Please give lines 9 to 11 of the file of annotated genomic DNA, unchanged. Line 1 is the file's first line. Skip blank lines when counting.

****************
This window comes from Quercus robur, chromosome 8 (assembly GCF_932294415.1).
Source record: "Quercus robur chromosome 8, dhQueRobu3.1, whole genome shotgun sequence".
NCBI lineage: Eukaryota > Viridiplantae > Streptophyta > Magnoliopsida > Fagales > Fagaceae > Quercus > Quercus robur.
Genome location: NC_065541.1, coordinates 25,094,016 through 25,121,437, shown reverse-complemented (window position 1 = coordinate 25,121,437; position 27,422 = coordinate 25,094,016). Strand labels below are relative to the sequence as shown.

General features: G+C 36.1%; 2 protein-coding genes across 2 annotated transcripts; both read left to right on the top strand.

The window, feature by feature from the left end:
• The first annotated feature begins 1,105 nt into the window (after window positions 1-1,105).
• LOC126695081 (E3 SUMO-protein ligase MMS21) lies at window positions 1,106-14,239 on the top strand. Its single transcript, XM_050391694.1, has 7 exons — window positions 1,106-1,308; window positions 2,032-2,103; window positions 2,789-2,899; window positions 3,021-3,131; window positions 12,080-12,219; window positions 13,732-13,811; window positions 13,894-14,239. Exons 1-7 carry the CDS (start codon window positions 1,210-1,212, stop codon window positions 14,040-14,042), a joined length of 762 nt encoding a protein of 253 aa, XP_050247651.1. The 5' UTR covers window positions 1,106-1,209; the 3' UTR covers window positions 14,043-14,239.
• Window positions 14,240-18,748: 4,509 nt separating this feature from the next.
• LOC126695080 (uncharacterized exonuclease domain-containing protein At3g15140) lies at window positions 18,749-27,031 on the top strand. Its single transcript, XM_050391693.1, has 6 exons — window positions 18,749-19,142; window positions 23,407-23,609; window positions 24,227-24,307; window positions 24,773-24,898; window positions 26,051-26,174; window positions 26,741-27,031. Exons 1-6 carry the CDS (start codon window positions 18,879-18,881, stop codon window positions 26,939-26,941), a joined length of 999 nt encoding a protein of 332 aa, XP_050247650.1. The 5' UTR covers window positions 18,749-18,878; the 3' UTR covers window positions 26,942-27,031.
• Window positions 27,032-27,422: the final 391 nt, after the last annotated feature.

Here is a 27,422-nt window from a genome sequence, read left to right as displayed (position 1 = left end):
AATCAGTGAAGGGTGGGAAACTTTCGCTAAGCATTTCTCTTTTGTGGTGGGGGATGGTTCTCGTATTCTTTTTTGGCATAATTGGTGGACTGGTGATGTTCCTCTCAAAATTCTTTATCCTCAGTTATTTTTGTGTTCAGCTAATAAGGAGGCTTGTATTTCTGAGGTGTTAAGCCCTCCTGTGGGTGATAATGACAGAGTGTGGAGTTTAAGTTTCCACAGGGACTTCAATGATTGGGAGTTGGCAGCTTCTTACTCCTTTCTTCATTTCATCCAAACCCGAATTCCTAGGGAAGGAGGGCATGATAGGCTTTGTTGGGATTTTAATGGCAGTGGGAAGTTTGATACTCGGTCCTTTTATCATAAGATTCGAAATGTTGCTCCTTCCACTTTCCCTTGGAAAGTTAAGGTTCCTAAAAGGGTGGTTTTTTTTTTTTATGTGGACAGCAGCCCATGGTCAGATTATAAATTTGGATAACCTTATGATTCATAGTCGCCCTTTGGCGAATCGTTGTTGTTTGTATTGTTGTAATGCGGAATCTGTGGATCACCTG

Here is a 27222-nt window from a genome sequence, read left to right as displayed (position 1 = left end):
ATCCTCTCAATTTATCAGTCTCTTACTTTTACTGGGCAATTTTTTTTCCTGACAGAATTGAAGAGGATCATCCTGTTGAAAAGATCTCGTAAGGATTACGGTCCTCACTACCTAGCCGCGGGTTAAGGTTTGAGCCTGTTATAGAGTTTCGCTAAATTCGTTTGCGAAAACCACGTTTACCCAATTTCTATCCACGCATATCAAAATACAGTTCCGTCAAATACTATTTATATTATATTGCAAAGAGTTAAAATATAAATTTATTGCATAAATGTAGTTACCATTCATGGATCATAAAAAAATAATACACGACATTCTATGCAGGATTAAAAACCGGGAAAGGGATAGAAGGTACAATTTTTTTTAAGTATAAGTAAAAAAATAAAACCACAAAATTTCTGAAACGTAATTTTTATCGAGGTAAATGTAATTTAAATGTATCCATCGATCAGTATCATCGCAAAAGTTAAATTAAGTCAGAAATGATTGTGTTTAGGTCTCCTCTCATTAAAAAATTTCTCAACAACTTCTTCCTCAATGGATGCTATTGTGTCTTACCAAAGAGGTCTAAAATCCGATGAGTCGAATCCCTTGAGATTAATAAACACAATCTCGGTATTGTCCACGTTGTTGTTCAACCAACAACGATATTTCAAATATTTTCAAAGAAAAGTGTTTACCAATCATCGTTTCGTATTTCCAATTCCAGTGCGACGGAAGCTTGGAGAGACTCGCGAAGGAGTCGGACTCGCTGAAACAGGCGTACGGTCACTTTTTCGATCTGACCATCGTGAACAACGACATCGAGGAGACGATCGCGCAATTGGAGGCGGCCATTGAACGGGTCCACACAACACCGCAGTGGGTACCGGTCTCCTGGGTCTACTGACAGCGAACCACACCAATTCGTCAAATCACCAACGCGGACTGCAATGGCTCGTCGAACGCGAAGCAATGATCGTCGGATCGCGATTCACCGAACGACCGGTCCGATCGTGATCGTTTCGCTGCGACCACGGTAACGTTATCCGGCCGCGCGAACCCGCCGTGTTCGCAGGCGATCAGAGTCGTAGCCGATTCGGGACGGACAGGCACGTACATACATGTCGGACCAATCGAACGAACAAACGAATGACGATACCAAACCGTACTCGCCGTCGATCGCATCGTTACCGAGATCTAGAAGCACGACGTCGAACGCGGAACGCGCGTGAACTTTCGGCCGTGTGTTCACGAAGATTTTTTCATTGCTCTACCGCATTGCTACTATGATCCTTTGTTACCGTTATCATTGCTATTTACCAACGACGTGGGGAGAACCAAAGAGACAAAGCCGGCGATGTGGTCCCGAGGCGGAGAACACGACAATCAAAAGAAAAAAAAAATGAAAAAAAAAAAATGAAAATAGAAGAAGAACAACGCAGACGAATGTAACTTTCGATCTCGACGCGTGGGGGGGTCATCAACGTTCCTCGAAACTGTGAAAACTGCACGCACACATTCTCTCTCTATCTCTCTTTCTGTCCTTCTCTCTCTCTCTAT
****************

• Window positions 14,240-18,748: 4,509 nt separating this feature from the next.
• LOC126695080 (uncharacterized exonuclease domain-containing protein At3g15140) lies at window positions 18,749-27,031 on the top strand. Its single transcript, XM_050391693.1, has 6 exons — window positions 18,749-19,142; window positions 23,407-23,609; window positions 24,227-24,307; window positions 24,773-24,898; window positions 26,051-26,174; window positions 26,741-27,031. Exons 1-6 carry the CDS (start codon window positions 18,879-18,881, stop codon window positions 26,939-26,941), a joined length of 999 nt encoding a protein of 332 aa, XP_050247650.1. The 5' UTR covers window positions 18,749-18,878; the 3' UTR covers window positions 26,942-27,031.
• Window positions 27,032-27,422: the final 391 nt, after the last annotated feature.